California Gov. Jerry Brown plans to sign the country's most aggressive alternative energy mandate in the U.S. on Tuesday.
The law requires private utilities to produce one-third of energy from renewable sources.
The measure requires California utilities and other power providers to draw 33 percent of their power from solar panels, windmills, landfill gases, small hydroelectric plants and other renewable sources by the year 2020.
Supporters said the increase from the current 20 percent target will reassure investors that demand for renewable energy will grow, fueling a field that has been one of the few growth spots for California's economy.
"Instead of watching from the sidelines, America needs to get back in the clean energy race, and that's exactly what California is doing," said Stephanie Mueller, spokeswoman for the U.S. Department of Energy.
Critics of the legislation said sticking with traditional energy sources such as coal and natural gas would be cheaper, keeping costs down for business and residents.
Business groups point to estimates that the higher standard could drive up electricity costs for Californians by more than 7 percent, despite language in the legislation to limit cost increases.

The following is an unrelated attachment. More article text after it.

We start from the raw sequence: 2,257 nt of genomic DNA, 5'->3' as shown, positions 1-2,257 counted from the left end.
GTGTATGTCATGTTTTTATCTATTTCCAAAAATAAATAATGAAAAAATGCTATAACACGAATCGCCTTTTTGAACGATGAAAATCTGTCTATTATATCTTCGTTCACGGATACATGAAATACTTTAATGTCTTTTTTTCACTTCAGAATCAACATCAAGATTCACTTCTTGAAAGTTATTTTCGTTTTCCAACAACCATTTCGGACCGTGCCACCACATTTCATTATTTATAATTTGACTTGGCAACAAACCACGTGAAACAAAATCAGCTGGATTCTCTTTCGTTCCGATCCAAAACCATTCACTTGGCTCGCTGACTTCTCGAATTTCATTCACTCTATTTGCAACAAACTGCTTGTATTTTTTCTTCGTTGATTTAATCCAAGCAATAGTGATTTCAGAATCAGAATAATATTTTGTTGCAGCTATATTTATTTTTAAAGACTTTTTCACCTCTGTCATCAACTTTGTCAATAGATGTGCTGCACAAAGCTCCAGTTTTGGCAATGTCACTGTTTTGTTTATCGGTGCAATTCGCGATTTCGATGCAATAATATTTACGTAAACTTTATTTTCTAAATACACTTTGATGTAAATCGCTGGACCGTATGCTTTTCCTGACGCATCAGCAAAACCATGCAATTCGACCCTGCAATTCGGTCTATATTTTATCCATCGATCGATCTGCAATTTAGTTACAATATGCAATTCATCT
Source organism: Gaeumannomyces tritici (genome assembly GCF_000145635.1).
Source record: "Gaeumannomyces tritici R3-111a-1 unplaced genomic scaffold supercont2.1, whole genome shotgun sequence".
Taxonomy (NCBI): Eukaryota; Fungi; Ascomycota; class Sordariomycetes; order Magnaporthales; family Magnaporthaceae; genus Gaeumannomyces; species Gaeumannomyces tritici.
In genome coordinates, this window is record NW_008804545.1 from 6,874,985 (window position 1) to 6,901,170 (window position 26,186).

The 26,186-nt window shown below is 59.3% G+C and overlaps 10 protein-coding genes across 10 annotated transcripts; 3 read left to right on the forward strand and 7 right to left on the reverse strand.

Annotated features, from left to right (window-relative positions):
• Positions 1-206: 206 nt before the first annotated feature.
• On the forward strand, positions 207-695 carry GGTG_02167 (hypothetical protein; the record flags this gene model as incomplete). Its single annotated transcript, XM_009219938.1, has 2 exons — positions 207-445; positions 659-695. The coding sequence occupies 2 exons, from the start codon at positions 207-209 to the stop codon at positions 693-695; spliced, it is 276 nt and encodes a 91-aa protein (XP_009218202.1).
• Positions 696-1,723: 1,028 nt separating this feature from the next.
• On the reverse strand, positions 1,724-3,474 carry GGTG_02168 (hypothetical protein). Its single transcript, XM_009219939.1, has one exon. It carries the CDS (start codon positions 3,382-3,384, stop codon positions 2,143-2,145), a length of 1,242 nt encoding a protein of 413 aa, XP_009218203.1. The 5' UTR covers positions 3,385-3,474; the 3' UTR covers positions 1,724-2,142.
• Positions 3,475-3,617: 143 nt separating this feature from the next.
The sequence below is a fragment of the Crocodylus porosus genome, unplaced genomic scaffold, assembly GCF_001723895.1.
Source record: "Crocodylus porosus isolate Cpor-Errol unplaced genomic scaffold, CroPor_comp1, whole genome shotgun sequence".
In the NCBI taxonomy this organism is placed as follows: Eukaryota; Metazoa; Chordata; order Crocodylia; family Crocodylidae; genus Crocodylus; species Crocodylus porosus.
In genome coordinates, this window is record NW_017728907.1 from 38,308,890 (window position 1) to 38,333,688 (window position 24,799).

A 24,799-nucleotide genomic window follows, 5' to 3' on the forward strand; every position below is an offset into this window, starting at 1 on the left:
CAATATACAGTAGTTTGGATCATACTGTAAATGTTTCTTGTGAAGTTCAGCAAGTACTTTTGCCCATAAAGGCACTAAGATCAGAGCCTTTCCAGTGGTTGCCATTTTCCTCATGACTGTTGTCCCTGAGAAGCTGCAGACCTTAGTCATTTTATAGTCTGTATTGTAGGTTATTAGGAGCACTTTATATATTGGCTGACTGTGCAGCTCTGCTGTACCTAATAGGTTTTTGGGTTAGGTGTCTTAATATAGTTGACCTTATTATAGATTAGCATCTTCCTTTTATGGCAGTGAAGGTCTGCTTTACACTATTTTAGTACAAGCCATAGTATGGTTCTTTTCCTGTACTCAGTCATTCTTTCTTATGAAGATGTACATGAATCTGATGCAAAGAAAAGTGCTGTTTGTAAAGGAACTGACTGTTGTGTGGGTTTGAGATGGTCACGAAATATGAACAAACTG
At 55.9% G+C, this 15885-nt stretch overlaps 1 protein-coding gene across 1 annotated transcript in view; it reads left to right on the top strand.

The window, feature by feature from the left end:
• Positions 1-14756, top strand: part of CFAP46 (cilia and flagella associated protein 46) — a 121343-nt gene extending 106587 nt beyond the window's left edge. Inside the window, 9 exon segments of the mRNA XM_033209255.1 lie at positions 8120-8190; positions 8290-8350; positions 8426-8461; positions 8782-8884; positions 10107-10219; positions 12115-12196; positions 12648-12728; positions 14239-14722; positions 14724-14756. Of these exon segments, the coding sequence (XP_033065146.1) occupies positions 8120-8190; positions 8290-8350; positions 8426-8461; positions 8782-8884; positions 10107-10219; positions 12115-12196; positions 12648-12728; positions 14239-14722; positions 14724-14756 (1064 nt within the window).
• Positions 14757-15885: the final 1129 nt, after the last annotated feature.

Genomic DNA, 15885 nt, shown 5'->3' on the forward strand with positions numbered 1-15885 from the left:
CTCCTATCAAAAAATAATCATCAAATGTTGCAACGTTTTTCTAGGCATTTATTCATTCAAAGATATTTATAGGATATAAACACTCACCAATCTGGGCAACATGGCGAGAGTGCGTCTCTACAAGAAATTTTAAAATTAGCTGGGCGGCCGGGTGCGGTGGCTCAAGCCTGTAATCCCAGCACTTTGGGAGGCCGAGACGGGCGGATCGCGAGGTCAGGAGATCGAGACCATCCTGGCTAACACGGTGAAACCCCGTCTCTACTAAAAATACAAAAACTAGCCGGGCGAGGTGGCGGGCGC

"Industry in California already pays electricity rates about 50 percent higher than the rest of the country," said Gino DiCaro, spokesman for the California Manufacturers and Technology Association. "With 33 percent, those rates are going to go up even more."
Gov. Brown said Monday he would look carefully at whether the new standard will drive up electricity costs but said increasing use of renewable sources makes sense for California and the country.
"I know one thing: Being dependent on foreign fossil fuel is not good for our economy, it's not good for our security, and it's not good for our climate," the Democratic governor told The Associated Press in a telephone interview. "We have to be bold."